A few days ago Josh Freeman was the 25th quarterback in the NFL. Now he's the 10th best quarterback under 25, according to NFL.com's Gregg Rosenthal. Here's an excerpt, but you should really read the entire thing.
Freeman's first-round talent has shown up in his four NFL seasons. He owns every tool you look for in a quarterback; he just hasn't shown the ability to do it consistently. He's shown enough that there's hope Freeman can be a top-10 NFL quarterback that is in contention for the playoffs and Super Bowl every year. He has that type of skill set.
Freeman has sometimes been compared to Ben Roethlisberger because of body type, but his career is more likely to resemble that of Carson Palmer. Freeman has enough talent to wow you for a play or a week or even a month, but he leaves you wanting more.
I actually like that Carson Palmer comparison. As much as he has been criticized the past couple of years, it's easy to forget that he was a top three quarterback in the NFL before his injuries. The similarities are pretty obvious, too: they're both big, strong-armed, pocket-passers with enough mobility to move in the pocket and scramble a little. If Freeman does turn into Carson Palmer (without the whole forcing-your-way-out-of-two-teams thing), I don't think the Bucs could complain about that result at all.
One reason to be high on Josh Freeman is, quite simply, his youth. He's not much older than most successful young quarterbacks in the league, and is actually younger than both Colin Kaepernick and Andy Dalton. Josh Freeman seems older, but that's mostly because he was so young when he entered the league. Of course, the question may be whether experience in the league or age is more important to try to forecast the future of a player. I don't know the answer to that question, but it's something you have to take into account.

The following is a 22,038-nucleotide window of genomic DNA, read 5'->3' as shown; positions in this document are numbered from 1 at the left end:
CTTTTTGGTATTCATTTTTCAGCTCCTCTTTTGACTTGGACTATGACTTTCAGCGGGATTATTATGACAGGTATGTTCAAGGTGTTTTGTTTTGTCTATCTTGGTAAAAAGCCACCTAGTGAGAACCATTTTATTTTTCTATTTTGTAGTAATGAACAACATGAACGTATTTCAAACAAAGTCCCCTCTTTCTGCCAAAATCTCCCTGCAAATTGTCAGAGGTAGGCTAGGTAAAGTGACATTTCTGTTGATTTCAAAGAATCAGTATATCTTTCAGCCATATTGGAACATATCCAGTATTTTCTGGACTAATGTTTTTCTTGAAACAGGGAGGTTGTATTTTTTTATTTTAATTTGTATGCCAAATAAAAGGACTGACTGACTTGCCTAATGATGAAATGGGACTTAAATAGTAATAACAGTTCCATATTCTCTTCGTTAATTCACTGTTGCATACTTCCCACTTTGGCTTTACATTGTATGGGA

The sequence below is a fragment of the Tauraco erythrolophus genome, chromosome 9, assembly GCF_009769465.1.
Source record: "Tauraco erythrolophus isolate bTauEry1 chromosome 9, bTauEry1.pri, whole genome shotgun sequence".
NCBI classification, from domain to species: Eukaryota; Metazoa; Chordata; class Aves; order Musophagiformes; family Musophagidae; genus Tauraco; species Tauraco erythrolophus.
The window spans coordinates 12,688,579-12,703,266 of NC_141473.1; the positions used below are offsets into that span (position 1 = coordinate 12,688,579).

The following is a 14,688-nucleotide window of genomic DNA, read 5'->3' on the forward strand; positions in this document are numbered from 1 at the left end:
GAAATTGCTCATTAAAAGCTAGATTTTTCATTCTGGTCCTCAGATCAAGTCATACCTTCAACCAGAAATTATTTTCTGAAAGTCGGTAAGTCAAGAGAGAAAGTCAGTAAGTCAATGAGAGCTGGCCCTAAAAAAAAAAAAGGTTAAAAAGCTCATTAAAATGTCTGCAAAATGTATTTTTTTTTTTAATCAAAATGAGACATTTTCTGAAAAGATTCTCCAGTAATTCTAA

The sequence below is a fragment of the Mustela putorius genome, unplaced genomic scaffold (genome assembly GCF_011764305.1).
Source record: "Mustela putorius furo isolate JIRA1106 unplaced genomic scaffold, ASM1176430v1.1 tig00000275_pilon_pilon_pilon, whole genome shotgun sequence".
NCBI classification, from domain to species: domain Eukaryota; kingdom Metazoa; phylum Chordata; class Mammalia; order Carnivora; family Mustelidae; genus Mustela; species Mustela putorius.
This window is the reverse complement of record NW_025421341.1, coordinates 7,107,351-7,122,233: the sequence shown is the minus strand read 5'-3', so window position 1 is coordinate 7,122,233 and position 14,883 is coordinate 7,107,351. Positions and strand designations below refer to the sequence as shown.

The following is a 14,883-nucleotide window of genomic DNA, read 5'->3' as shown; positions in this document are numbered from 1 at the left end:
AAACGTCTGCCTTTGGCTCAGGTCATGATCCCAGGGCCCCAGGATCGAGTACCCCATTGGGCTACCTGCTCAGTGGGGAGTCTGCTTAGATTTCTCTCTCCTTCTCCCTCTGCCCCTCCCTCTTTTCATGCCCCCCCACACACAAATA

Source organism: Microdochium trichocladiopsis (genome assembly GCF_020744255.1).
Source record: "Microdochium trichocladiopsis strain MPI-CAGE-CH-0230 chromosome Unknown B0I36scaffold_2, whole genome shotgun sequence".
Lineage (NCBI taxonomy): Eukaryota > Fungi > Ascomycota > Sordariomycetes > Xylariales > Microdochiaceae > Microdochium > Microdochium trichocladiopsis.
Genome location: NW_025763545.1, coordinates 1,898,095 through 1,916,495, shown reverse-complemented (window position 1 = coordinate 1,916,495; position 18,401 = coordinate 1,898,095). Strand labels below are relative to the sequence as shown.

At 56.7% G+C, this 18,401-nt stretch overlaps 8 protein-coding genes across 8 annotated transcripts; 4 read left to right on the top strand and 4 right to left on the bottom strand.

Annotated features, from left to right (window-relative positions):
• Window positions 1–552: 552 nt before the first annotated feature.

At the same time, he hasn't performed like a good quarterback the past few years. We've all seen how he performed on the field which was, quite simply, inconsistent. He had great plays and a few great games, but too often he missed throws and reads. That's something he has to improve on. That was reflected in most of the advanced statistics rankings, too. Freeman ranked 23rd among NFL quarterbacks on Football Outsiders' list, while he ranked 18th by ESPN's Total QBR.
Gregg Rosenthal points out Freeman's pocket movement as a big positive. I'm inclined to agree and I thought it was one of the few things in which he actually got better in 2011, but I also think he took a small step back during the 2012 season. Whether it was because of a change in scheme or personnel, Freeman did do a good job using his blockers to create space for himself, but I thought he looked worse throwing the job when bodies came closer and space became constricted. And that's a problem in the NFL, where a completely clean pocket is exceedingly rare.
Rosenthal also points to numerous instances of miscommunication, with Mike Williams apparently a factor there in his eyes. Communication goes both ways and in the Buccaneers' offensive system it's especially crucial as it relies heavily on adjustments made during the play. If the quarterback and receiver see a situation differently, you will get those weird throws that appear to be thrown to no one. That could be Freeman's fault or the receiver's fault, but it's really the consequence of being in a system like that for the first time. It takes time for everyone to get on the same page. It took a lot of time for Eli Manning to get on the same page as his receivers, too. It can also affect Freeman's willingness to pull the trigger, as he may not be confident on where his receiver is going. This is an area where you should see immediate improvement.
Overall, there's a lot to like about Josh Freeman, and there are many questions he has yet to answer. We all knew that already, of course. This year is a make-or-break year for Josh Freeman, after a 2012 season that simply wasn't good enough.
One final note. There's this quote from NFL.com's Steve Wyche in a separate article.
Numerous guys have told me that when the ball leaves his hand, it's like a missile being blasted from a launcher.
Josh Freeman is now the missile blaster. My work here is done.